The Finnish music scene is very much alive but I think there are calmer times coming, or at least different ones. Of course there have always been many bands which don’t get enough credit but it also seems that bands in general doesn’t create interest like they used to. This may not be a bad thing, but I’ve been to many gigs as a player and a viewer to witness like ten people watching a band that should be playing in front of hundreds. The good thing is that this “erosion” will kill the business around it and hopefully leaves the people who genuinely love the music. The bad thing is that playing live gets harder all the time and the small venues are closing their doors. The whole thing is more and more DIY and it might be demanding, since musicians may not know how to make good sounding albums, or how to arrange gigs and so on. This creates a cycle where there might be fewer places to play, fewer gigs to witness and in the end no more bands to see. Venues have to raise their rents to compensate for the lack of an audience and drink sales which means that the risk to arrange gigs is bigger in financial terms. For small bands, it’s also more difficult to arrange gigs, which is a shame. Luckily there are still people doing this for the love of music and arranging shows, booking bands, helping them and so on.
As per audience, I feel bad for people who think that the greatest live experience is to go to see a multi-million dollar band playing at a stadium. Go and a see a hungry and wild band in a small sweaty club – you might get a more genuine rock’n’roll experience instead of big crowds and expensive beer. I could namedrop you some bands from the Finnish metal/rock-scene but I think Finnish folk artists would be much more interesting for you and your readers. I recommend listening to a band called “Rönsy” which is a female trio. They play kantele, harmonium and so on.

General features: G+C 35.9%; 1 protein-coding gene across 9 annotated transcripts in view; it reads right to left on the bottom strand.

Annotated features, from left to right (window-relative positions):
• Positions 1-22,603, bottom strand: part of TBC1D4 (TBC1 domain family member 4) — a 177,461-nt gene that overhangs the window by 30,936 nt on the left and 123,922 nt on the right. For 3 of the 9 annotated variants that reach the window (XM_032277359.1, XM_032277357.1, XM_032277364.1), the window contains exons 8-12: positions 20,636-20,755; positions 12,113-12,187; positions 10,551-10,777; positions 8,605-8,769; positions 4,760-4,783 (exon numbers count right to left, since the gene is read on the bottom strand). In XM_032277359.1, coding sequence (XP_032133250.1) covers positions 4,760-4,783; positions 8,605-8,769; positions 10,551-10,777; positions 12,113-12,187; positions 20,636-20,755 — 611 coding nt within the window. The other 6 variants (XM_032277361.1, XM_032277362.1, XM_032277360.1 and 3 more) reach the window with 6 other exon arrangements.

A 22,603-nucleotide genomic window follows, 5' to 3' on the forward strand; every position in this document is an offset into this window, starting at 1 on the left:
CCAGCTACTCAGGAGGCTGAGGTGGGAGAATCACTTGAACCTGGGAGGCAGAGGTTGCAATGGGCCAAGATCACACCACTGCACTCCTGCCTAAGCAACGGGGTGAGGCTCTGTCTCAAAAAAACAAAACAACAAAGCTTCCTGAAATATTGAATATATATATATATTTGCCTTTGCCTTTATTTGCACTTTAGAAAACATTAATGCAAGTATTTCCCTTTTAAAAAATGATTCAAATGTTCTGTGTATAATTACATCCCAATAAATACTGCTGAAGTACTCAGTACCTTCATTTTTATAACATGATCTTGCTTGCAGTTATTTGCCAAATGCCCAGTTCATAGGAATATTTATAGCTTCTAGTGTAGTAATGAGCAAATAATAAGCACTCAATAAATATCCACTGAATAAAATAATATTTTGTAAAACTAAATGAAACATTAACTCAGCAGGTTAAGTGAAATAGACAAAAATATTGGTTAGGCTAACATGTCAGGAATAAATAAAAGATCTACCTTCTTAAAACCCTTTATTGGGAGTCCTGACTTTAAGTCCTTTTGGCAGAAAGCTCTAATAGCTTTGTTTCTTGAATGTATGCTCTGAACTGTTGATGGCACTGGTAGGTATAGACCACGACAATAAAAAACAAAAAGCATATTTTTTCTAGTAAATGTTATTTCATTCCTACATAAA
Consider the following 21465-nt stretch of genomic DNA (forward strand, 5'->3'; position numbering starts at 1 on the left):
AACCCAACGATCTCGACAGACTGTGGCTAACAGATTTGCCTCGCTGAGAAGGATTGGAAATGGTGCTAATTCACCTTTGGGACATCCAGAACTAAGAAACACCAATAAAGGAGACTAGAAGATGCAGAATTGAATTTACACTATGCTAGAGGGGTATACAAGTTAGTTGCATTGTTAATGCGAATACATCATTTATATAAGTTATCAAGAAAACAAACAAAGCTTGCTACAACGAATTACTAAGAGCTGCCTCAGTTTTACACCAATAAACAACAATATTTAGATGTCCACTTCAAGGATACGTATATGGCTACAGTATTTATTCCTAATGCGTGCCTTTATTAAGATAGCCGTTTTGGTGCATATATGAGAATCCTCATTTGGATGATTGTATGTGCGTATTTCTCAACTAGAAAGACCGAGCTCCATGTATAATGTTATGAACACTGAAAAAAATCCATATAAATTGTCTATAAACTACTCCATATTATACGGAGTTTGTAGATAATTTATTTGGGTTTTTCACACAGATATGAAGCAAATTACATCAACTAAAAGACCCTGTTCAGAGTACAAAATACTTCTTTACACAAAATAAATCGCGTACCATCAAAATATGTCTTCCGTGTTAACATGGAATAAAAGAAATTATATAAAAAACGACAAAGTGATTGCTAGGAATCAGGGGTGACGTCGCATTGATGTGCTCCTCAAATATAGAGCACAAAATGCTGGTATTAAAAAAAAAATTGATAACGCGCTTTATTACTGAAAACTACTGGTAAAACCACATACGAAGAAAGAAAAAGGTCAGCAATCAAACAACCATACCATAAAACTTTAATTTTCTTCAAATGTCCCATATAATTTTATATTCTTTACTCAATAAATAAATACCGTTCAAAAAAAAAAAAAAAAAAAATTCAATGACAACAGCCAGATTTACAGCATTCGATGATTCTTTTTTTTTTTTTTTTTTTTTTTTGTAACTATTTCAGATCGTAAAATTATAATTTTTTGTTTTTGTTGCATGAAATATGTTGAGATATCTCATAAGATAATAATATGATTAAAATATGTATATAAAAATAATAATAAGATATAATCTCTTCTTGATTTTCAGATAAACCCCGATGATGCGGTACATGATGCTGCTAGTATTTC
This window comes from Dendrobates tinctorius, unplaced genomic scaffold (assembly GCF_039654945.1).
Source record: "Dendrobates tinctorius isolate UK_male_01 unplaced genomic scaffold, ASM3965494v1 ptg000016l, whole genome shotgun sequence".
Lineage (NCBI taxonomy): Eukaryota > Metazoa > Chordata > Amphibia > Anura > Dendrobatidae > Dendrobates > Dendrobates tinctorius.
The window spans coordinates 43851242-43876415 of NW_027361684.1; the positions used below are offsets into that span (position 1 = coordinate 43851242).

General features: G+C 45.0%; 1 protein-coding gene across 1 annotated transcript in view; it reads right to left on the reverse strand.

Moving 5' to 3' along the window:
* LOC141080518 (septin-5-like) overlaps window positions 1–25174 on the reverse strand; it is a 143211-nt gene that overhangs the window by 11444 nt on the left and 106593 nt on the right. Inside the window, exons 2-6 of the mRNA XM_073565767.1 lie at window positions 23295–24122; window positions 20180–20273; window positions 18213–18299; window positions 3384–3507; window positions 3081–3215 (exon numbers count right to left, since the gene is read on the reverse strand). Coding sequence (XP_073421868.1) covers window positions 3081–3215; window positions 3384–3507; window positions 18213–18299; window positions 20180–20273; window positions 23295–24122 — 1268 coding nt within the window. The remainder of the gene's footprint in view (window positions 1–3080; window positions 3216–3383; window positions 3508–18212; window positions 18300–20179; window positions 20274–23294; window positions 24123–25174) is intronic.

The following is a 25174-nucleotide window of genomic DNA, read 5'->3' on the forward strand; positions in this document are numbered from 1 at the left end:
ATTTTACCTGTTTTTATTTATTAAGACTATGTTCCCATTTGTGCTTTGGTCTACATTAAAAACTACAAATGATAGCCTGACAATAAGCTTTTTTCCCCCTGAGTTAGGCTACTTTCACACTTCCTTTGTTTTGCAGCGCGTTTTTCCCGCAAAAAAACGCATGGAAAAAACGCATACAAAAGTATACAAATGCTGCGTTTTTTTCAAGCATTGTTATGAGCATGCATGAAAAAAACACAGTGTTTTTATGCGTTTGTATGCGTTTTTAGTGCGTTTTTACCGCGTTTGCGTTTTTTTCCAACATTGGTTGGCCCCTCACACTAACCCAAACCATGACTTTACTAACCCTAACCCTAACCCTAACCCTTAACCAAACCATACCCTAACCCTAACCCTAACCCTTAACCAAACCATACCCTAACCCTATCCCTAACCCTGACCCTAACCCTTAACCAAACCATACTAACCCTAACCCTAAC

Regarding our own starts, I don’t know how the rest of the guys started playing in bands, but for me after listening to music my whole life it felt natural to start to make it on my own. The only reason I have to to play in a band is to make music that I’d like to listen to; all the other things are just great bonuses. It’s nice to know that no matter what happens, I will play and compose, because a good riff is a good riff regardless and if I bang my head for it, it’s already enough.
You’re currently in the process of recording a follow-up to ‘Square Root of Zero’. What can you tell us about the new album?
It will be great of course! We’ve recorded drums for about six or seven songs and two more are yet to come. Yesterday we finished vocals for the first song and I’m in the middle of recording guitars for the second. There’s lots of work still to be done and I don’t believe the album will come out this year. We’ll most likely release the album two songs at a time. The songs are by far best we’ve ever written; there’s fast and catchy metal, psychedelic parts, crushing riffs, melodic songs, classic hard rock and so on. It certainly presents something people haven’t heard in a while or even before.
Most likely the first songs to be released are called “Ketflix and Pills” and “Beggars can be Choosers”. Those songs require an extra raw sound on the guitar tracks and I had to really check my pedals to get that. The first song title is an alternative term for the well-known dating term ‘Netflix and chill’ and tells a story about the other side of it. The second song is yet again an alternative term for a common phrase and it raises a question of quantity, equality, democracy and pissing in someone else’s cereal, so the song serves as a warning not to play with fire as you will get your fingers burnt.
In a meantime, go and purchase our songs from ‘Square Root of Zero’ on our Bandcamp. Each dollar will go towards the new album!